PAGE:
Sunday, June 04, 2006

What's Black and White and Red and Blue All Over?

Public relations experts do not advise large corporations to draw attention to their conflicts of interest. Nonetheless, it gets harder and harder for a day to go by without the NEW YORK Times having another goddam article on the BOSTON Red Sox. The nation's newspaper of record is bound and determined to make sure the world knows about its 17 percent stake in New England's baseball franchise.

Today's tribute to the Olde Two Townes Team was penned by Joseph Nocera, whose day job is to write an excellent business column for the paper. Writing in "Play", the Times' new and well-done sports magazine supplement, Nocera deemed the Sox baseball's best-run franchise, examining how its visionary leadership is tweaking Fenway Park to make it easier for fans to buy concessions and souvenirs there.

Aside from misidentifying Dan Shaughnessy as New England's premier sports columnist (no offense Dan, but 99 of 100 fans would name your colleague Bob Ryan for that post), Nocera committed no factual blunders. The Sox ARE well-run. They win games and make money, lots of money. The management trio of owner John Henry, president Larry Lucchino, and GM Theo Epstein may have their interpersonal difficulties, but they serve their customers well-then make pay through the nose for said service, which the fans happily do.

Had Nocera merely used the Sox as an example of a well-run sports team, this post would never have been written. No, the Sox had to be the "best" in baseball. Best is such a big word. The Sox are neither such consistent winners as the Atlanta Braves, nor as profitable as their rival New York Yankees, who make so much dough their luziry tax contributions spell the difference between red and black ink for several other loser franchises. Come to think of it, the Sox don't win as much as the Yanks, either.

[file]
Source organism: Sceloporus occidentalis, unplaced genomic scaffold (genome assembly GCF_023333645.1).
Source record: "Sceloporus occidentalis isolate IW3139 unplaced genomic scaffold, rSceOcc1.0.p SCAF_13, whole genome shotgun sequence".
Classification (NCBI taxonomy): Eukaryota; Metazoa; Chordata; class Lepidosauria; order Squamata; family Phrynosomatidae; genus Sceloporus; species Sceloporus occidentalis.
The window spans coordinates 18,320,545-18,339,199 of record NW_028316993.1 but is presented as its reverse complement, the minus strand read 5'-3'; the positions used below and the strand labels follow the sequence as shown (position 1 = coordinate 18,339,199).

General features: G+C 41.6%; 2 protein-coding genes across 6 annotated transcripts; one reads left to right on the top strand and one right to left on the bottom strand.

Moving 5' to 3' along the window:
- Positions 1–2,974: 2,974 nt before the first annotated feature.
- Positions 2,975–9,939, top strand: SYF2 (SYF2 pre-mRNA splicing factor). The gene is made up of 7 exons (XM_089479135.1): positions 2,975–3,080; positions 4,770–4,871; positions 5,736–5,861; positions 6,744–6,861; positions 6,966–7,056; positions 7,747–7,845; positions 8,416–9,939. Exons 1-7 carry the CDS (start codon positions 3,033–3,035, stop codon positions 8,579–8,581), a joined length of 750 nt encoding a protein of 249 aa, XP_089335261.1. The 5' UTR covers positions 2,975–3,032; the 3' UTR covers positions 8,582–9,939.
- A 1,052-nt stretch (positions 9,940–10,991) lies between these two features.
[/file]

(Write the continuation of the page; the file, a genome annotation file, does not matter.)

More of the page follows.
Now I'm sure the following scenario has no basis in fact, but that's not going to stop many fans and potential Times' readers around the country from suspecting that if Nocera had selected the world champion WHITE Sox as baseball's signature business operation (it isn't), his bosses would've told him to try again, handing him a shuttle ticket to Logan. That suspicion is why conflicts of interest are bad for newspapers, why they should never, ever, own things they cover. The Times isn't the only offender in this regard, the Tribune corporation owns the Cubs, but the New York paper is the only one so arrogant as to own a team that's not in the city where it does business.

It's just about impossible to breathe and not have at least one conflict of interest. After 30 years in the newspaper business, I can confidently state they're no less ethical than other large human institutions, but no more ethical, either. Its part ownership of the Sox doesn't make the Times look evil, just clueless. But who wants to read a clueless newspaper?


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